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  1. #1
    Join Date
    Feb 2010
    Posts
    2

    Default What Happens After You Reach MMI

    So the basis of my story so far is that im 25, and in 11/2008 i herniated 3 discs in my back. Ive attain MMI and as of january went to both my dr and the insurance companys dr. I know my dr said im at 45% loss.

    Whats usually the next step and how long does it take and what not?

  2. #2
    Join Date
    Jan 2007
    Location
    PA, but worked in NJ
    Posts
    823

    Question Re: Approximately How Long Do You Think

    Hi Right Coast,

    Well this is impossible to answer without knowing if this injury has left you totally disabled and if you are filing for SS benefits? If you can answer this I am sure I can come real close as to what you can expect, with proper representation, as well as a reasonable timeline

    BUG

  3. #3
    Join Date
    Feb 2010
    Posts
    2

    Default Re: Approximately How Long Do You Think

    well it is a permanant injury, however im not apply for ss.

  4. #4
    Join Date
    Jan 2007
    Location
    PA, but worked in NJ
    Posts
    823

    Default Re: Approximately How Long Do You Think

    Ok I will assume that you are employable then. I will also assume that the ins carrier dr rated your loss at 5% which is a common tactic. Once you have been MMI all that is left is comp for your measurable amount of impairment. A herniated,slipped, prolapsed, bulging disc are all considered DDD. Yes, I understand DDD is a permanent disability.
    You and the carrier must come to a rating figure. This is typically done via pre trial settlement. Also any outstanding medical bills or owed TTD must be included. . If all issues are not resolved, the case will be set for trial. If they are resolved, the Petitioner will be asked to take the witness stand so that the settlement can be put on record. To ensure that the Petitioner understands the settlement and the deductions to be taken from it, and to create an accurate record, his attorney, the Respondent's attorney, and the Judge will ask him a series of questions about the accident, his medical treatment, and the present effects of his injuries. The Petitioner will also be asked to state that understands attorney fees will be deducted from his settlement.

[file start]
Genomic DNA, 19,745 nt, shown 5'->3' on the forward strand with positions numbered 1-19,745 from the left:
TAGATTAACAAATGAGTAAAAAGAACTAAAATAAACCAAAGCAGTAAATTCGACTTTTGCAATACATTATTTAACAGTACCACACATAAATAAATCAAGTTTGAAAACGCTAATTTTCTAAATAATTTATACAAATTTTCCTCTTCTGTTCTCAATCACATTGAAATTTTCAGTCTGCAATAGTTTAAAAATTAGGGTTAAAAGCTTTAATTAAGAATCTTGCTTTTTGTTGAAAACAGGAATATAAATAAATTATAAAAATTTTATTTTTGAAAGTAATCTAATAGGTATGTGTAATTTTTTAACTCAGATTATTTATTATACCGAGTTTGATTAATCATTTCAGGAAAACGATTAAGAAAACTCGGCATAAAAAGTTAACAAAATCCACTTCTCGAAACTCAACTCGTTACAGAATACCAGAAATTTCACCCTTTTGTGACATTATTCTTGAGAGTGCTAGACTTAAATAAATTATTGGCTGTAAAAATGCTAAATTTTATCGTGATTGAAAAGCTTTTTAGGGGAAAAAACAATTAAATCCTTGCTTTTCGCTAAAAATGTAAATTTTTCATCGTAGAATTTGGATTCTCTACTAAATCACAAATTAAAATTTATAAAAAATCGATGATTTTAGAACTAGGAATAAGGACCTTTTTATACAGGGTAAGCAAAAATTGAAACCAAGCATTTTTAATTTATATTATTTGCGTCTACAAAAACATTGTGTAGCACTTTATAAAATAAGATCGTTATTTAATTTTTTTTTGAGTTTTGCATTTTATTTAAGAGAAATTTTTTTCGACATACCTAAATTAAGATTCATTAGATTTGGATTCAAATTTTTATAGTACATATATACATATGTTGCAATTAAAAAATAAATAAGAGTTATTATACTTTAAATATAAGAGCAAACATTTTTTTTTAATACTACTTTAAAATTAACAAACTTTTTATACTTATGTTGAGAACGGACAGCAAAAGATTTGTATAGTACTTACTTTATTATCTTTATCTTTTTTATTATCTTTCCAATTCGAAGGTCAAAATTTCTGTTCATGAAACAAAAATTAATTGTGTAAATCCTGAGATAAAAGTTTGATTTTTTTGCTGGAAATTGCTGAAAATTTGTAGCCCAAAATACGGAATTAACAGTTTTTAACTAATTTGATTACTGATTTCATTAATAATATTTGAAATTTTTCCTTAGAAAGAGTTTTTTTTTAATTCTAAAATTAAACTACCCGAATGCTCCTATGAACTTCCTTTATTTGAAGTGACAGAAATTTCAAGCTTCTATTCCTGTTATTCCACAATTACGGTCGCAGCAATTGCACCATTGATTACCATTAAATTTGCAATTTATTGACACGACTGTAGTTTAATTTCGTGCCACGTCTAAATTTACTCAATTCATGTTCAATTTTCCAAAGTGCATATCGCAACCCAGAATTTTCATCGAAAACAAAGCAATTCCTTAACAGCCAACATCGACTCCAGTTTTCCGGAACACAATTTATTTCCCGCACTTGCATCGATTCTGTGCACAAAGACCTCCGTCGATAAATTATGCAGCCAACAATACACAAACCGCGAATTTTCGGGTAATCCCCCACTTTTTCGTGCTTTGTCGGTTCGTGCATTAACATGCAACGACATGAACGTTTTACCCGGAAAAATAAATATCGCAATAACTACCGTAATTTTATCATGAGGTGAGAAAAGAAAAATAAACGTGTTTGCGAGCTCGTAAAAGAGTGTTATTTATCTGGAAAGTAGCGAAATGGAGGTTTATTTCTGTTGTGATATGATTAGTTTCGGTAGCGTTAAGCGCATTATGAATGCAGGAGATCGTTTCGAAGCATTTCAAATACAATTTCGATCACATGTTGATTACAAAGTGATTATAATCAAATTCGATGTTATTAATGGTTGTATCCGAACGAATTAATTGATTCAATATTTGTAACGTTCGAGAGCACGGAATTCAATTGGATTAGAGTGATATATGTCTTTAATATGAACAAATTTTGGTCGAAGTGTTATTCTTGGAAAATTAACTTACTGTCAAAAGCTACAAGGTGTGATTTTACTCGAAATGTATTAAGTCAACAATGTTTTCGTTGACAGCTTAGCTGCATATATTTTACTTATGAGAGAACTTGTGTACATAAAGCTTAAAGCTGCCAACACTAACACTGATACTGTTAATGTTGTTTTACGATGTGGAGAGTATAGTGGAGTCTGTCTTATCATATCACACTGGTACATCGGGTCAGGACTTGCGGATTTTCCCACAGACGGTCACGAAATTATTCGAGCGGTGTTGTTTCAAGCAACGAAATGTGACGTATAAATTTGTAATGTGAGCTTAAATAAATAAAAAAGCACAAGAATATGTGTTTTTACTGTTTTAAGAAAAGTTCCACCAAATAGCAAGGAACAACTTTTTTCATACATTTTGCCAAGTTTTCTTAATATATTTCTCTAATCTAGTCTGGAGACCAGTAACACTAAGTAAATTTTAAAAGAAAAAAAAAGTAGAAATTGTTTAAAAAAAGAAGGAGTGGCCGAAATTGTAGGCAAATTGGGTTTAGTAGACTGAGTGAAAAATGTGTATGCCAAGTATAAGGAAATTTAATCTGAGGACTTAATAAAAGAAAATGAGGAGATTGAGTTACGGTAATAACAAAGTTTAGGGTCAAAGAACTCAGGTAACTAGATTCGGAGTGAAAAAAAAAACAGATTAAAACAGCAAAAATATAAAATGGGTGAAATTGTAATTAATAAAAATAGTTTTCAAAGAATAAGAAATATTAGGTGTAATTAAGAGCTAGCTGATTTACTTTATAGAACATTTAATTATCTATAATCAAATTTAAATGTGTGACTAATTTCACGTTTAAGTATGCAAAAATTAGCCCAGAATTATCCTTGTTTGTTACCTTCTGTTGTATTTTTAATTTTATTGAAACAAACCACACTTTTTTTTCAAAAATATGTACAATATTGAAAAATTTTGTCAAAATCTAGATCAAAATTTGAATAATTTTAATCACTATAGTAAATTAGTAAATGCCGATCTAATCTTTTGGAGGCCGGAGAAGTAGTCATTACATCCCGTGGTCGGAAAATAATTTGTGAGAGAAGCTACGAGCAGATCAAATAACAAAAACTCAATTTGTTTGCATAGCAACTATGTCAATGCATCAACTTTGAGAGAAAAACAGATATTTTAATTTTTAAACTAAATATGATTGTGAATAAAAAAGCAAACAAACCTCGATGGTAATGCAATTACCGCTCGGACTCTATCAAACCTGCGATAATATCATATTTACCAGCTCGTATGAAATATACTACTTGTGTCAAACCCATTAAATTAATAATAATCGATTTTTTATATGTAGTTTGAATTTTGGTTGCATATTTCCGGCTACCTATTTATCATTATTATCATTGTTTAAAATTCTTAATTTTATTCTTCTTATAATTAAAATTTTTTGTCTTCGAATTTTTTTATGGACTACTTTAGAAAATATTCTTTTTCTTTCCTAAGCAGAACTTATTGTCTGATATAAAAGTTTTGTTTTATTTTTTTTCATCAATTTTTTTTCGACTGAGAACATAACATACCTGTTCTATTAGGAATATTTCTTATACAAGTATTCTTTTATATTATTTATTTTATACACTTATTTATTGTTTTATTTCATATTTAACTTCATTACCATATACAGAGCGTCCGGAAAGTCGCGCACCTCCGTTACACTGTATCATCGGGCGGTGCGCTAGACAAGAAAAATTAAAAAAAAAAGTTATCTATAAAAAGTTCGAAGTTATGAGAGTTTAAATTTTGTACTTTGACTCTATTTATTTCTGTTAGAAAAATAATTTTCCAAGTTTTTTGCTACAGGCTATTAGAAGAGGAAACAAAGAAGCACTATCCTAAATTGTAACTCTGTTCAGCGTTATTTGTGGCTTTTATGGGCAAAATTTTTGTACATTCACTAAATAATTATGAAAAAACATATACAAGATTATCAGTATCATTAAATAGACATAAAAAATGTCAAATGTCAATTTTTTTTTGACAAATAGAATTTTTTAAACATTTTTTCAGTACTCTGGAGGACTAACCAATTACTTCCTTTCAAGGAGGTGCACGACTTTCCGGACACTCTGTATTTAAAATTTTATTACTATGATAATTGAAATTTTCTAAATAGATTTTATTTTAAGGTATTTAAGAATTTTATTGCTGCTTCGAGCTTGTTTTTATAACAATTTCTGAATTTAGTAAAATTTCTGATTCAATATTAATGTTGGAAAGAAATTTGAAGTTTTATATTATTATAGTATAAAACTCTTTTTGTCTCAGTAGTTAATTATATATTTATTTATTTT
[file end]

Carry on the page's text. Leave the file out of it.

The judge has discretion in awarding attorney fees. Typically a Petitioner's attorney is awarded a fee of 20% of the value of the settlement. However, the judge usually apportions the fee, and might, for instance, require the Respondent to pay 60% of the fee, leaving 40% for the Petitioner.

    When a settlement is put on record, the worker will also be advised that he has a right to a trial but is waiving it in favor of a settlement. Furthermore, he will be instructed that he may, within two years after the last payment of benefits ( includes both money and medical treatment) reopen the case. If the Petitioner seeks no medical treatment for two years after the settlement check arrives, he will be barred forever from reopening the case should his condition worsen.
    Timeline for conclusion from this point depends a lot on the back log of cases to be heard. However from this point forward your case will be called about every 3 weeks to see if both parties are ready to move forward, this is called rotation. A good guess would be app. 2-3 1/2 years to conclude. I hope this is what you are looking for? Good luck and you may want to take advantage of the vo- training offered if you are unable to return to your regular line of work.

    BUG

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